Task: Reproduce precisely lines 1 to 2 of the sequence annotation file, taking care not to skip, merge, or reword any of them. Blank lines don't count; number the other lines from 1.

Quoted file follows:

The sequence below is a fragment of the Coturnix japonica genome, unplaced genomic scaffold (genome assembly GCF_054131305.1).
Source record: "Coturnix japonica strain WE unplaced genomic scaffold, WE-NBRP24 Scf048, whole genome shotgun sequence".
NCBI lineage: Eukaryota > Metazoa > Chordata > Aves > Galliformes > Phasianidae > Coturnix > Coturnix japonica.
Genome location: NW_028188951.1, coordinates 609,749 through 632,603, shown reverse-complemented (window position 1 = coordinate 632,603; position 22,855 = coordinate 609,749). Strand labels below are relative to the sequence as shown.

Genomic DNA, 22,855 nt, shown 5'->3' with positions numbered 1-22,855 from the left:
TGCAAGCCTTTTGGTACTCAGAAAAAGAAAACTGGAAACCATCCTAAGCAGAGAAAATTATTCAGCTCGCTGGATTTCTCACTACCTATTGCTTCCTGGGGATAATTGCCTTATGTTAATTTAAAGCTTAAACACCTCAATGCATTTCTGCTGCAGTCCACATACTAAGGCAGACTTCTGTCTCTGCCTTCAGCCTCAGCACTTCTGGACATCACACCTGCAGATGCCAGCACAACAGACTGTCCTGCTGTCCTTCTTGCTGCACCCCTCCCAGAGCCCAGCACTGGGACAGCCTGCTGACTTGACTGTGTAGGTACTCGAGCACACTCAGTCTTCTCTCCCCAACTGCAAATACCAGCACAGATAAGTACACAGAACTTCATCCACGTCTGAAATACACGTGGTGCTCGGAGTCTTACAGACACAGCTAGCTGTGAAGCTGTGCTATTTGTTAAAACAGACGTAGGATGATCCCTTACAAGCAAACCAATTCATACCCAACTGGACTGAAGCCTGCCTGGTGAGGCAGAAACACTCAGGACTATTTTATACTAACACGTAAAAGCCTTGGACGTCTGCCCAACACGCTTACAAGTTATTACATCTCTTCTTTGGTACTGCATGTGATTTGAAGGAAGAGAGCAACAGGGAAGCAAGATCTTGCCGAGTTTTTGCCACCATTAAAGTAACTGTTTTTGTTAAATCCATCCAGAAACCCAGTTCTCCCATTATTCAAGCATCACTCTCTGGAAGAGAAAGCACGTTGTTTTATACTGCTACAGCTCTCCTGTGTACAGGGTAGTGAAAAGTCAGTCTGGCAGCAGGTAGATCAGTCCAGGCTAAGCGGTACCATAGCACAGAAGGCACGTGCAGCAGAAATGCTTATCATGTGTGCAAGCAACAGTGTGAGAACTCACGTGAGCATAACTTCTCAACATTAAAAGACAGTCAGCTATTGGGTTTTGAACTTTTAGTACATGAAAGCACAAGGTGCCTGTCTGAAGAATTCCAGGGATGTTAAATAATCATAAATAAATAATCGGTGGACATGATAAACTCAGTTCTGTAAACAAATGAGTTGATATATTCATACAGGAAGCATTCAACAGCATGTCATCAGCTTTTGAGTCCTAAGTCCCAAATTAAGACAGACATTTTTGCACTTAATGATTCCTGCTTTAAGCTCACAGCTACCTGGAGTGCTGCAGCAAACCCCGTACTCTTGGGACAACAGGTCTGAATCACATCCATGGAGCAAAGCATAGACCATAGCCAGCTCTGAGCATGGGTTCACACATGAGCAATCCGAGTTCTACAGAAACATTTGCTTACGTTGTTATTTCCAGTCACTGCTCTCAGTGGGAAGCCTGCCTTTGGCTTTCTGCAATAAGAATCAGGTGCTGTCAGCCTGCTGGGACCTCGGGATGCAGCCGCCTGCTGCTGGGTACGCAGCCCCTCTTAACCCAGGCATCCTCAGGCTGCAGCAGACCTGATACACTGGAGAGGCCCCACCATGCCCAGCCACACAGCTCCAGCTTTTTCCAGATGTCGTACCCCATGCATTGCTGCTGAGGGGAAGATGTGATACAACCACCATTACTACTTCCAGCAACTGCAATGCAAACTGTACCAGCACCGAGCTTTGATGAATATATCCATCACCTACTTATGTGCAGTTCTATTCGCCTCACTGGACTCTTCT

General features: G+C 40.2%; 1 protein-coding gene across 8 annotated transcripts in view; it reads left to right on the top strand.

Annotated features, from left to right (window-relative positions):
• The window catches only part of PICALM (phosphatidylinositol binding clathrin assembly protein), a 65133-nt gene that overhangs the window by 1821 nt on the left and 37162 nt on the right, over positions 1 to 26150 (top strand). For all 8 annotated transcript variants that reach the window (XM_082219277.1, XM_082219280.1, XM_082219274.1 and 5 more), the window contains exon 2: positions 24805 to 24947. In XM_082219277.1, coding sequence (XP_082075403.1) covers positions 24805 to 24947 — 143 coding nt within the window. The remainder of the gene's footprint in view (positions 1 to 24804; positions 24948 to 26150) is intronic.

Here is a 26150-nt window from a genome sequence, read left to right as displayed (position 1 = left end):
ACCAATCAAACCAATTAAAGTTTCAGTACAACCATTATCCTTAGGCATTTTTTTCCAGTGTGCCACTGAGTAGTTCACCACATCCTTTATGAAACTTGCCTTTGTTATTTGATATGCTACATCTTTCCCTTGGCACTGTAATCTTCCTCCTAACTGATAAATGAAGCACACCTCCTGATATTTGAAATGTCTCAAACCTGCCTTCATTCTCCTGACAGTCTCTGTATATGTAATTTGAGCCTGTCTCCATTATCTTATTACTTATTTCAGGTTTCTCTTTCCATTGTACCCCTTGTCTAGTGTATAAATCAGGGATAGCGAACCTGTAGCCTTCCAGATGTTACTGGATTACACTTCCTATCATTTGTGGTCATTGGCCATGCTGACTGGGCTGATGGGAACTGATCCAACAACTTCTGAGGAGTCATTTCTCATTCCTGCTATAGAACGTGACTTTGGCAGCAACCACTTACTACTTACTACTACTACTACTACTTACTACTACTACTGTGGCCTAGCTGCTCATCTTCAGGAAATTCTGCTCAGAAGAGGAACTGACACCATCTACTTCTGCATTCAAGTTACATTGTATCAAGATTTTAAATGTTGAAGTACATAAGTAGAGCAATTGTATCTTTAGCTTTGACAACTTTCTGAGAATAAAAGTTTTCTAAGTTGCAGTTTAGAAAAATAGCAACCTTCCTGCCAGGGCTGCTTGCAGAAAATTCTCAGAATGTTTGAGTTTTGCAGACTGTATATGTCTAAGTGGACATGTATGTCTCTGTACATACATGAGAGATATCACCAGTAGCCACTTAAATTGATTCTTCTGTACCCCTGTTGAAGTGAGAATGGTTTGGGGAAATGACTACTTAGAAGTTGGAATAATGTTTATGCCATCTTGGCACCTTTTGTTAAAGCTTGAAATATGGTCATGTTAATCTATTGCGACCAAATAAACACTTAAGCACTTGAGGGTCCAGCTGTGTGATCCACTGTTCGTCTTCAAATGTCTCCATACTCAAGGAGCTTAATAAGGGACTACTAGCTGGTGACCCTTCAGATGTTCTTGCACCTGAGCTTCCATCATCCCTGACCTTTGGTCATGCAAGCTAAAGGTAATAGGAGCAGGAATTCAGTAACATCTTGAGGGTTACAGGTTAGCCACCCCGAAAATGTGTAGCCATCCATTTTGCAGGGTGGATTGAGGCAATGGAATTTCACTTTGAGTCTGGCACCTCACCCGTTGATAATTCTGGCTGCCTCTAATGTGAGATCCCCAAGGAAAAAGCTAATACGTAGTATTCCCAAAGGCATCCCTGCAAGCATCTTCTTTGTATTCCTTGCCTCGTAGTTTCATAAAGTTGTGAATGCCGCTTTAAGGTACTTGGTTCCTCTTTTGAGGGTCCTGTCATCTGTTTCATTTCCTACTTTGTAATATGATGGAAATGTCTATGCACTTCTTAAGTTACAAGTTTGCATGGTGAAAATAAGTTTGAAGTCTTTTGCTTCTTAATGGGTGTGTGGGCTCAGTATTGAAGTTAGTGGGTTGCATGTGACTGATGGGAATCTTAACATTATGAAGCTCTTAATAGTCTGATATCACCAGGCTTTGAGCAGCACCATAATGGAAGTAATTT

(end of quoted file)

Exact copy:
The sequence below is a fragment of the Coturnix japonica genome, unplaced genomic scaffold (genome assembly GCF_054131305.1).
Source record: "Coturnix japonica strain WE unplaced genomic scaffold, WE-NBRP24 Scf048, whole genome shotgun sequence".